I am attempting to construct a teachable example of Gibbs sampling that I can also relate to how it might be used on an actual dataset and yet could also be verified analytically by students with minimal probability education. Do you know of an example with these qualities?

One that I have been considering is the example of doing Gibbs sampling to calculate agreement between two biased coins. Consider if $X$ and $Y$ are coins with $X_{heads}=1/3$ and $Y_{heads}=3/4$. We then know analytically that agreement between the coins, $A_{true}=5/12$.

However suppose we didn't know how to solve this analytically then we would sample as follows:

  1. Set $X$ arbitrarily, say $heads$.
  2. Sample $A_{true} = P(Y_{heads}|X_{heads})$ which is $3/4$. By 'sampling' we could be flipping this $Y$ coin, or choosing $U$ from a continuous uniform distribution and tallying if $U \leq 3/4$, or we could sample from a dataset of these coin flips, a $Y_{heads}$ value from a randomly selected row where we know that $x=heads$.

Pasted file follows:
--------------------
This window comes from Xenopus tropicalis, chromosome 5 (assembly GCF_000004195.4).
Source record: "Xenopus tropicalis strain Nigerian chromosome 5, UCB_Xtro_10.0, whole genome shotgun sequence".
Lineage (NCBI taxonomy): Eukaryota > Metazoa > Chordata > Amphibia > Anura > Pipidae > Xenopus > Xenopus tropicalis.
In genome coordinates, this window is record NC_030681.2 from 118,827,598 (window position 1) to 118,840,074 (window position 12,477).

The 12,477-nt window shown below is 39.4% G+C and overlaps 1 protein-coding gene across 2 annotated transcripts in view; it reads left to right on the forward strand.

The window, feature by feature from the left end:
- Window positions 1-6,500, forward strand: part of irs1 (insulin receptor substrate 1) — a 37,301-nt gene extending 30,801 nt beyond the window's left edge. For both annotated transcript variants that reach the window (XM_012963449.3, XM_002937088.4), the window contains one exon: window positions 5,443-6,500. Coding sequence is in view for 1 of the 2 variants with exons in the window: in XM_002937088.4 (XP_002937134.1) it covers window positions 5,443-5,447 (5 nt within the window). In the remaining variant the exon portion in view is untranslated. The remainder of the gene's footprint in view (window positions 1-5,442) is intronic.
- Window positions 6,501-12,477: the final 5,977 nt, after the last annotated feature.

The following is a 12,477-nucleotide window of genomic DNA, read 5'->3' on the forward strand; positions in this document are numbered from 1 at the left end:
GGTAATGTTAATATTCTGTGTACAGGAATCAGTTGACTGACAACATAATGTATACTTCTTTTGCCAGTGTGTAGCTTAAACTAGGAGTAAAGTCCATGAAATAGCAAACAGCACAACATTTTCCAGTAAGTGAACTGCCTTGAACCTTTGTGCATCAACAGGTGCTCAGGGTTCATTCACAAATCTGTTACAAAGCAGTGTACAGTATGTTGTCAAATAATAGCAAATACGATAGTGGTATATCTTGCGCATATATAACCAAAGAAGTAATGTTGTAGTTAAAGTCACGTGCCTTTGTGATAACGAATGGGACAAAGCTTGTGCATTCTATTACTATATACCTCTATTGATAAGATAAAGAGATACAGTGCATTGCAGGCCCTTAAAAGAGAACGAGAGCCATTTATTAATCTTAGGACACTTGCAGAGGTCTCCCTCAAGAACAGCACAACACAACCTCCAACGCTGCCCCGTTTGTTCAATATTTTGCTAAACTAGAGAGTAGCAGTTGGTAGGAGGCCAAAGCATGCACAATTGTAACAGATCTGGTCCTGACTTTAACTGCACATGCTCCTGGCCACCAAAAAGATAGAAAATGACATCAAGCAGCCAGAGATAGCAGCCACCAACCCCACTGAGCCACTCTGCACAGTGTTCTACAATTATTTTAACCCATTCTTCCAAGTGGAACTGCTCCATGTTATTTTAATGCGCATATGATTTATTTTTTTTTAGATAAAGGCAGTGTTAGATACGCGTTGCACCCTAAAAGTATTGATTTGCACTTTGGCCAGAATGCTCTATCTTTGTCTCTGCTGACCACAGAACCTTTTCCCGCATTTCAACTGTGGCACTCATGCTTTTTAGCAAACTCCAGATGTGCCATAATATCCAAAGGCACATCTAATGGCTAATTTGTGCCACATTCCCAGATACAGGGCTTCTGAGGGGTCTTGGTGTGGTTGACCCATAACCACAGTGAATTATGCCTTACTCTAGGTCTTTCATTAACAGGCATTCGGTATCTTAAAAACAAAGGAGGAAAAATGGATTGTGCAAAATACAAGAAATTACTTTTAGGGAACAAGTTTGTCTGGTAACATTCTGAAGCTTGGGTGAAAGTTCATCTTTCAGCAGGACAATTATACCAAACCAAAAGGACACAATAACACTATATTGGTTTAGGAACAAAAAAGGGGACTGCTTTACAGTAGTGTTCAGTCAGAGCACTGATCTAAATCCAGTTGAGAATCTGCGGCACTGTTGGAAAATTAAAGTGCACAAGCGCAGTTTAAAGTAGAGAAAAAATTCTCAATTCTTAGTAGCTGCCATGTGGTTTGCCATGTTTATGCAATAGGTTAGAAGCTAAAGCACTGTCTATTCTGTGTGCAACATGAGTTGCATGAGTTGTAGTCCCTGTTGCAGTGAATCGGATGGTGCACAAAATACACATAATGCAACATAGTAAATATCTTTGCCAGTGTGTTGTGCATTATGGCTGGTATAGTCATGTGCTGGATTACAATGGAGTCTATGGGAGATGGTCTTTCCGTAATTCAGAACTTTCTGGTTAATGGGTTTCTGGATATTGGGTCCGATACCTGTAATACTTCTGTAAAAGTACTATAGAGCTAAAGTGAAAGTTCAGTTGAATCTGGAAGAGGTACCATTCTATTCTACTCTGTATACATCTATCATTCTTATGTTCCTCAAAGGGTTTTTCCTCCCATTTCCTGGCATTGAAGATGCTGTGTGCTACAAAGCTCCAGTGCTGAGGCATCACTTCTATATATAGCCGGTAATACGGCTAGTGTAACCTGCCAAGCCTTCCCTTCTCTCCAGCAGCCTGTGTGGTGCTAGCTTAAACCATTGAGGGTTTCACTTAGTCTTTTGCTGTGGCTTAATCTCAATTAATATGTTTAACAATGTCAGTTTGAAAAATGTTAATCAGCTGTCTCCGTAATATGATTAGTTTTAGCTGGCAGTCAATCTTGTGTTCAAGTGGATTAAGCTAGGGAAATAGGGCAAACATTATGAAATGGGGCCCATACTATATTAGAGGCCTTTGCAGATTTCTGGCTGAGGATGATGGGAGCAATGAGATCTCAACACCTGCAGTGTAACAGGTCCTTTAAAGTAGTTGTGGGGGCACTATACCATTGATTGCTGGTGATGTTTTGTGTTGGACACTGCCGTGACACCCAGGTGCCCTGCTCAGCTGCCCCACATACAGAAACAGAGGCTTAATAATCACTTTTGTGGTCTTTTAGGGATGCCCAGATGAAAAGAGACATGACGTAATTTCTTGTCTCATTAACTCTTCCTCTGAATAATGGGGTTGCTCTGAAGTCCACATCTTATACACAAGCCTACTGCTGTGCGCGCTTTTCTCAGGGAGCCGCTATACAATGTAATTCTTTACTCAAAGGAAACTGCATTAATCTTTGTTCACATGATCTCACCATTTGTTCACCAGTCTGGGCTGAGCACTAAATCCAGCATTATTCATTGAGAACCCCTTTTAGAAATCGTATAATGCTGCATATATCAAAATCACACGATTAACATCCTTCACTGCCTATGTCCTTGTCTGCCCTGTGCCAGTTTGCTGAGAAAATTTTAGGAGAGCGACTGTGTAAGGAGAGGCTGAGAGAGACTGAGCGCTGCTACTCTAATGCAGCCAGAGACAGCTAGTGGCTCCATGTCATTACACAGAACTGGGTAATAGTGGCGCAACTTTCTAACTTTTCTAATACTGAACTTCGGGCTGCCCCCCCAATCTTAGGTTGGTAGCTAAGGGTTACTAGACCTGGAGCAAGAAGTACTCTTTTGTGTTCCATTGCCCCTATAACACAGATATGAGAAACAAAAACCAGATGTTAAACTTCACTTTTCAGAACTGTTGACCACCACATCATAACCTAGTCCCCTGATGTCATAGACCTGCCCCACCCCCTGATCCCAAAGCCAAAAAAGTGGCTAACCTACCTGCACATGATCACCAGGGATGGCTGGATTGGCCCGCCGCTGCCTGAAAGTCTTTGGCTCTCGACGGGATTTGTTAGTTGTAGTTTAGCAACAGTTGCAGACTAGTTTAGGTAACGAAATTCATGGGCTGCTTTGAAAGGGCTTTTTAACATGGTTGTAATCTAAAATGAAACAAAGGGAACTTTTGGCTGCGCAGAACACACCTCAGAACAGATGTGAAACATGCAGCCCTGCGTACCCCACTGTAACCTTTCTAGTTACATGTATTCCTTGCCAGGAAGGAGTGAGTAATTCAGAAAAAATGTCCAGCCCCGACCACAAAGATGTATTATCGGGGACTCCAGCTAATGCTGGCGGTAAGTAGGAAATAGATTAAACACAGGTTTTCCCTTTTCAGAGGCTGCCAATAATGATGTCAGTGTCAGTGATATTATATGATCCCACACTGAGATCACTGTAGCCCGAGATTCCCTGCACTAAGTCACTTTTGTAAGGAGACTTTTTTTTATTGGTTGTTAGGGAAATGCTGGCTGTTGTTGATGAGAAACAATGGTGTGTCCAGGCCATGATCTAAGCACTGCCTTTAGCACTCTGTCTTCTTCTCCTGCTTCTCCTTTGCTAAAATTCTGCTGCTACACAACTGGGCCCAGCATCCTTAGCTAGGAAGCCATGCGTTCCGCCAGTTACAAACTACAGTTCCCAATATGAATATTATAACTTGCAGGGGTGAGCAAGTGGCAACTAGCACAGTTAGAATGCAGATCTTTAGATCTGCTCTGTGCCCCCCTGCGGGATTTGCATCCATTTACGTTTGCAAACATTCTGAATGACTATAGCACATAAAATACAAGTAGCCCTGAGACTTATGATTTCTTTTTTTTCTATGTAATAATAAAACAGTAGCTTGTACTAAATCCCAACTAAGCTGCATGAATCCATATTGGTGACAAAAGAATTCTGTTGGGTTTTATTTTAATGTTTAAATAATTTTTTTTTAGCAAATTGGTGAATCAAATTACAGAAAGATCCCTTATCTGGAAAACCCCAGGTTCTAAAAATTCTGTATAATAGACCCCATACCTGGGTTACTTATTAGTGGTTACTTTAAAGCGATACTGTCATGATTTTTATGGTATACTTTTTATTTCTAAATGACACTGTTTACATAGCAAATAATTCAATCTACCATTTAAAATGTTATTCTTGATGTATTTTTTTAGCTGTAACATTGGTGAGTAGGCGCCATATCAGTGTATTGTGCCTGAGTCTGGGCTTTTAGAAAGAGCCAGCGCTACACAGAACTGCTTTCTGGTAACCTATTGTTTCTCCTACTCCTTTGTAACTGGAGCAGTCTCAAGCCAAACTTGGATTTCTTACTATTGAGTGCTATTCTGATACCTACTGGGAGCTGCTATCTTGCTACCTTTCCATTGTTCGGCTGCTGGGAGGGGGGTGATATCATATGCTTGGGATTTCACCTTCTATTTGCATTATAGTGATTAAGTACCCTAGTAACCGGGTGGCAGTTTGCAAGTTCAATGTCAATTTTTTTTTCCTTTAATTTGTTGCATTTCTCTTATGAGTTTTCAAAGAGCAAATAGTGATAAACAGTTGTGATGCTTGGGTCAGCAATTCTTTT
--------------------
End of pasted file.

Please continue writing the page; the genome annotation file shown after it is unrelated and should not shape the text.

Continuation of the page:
3. If for instance we got $Y_{heads}$ then sample $A_{true} = P(X_{heads}|Y_{heads}) = 1/3$ using the same approach as in step 2.
  4. Repeating thousands of times should produce a tally of $A_{true}=5/12$.

Are there other examples out there that are similarly rewarding to intuition?


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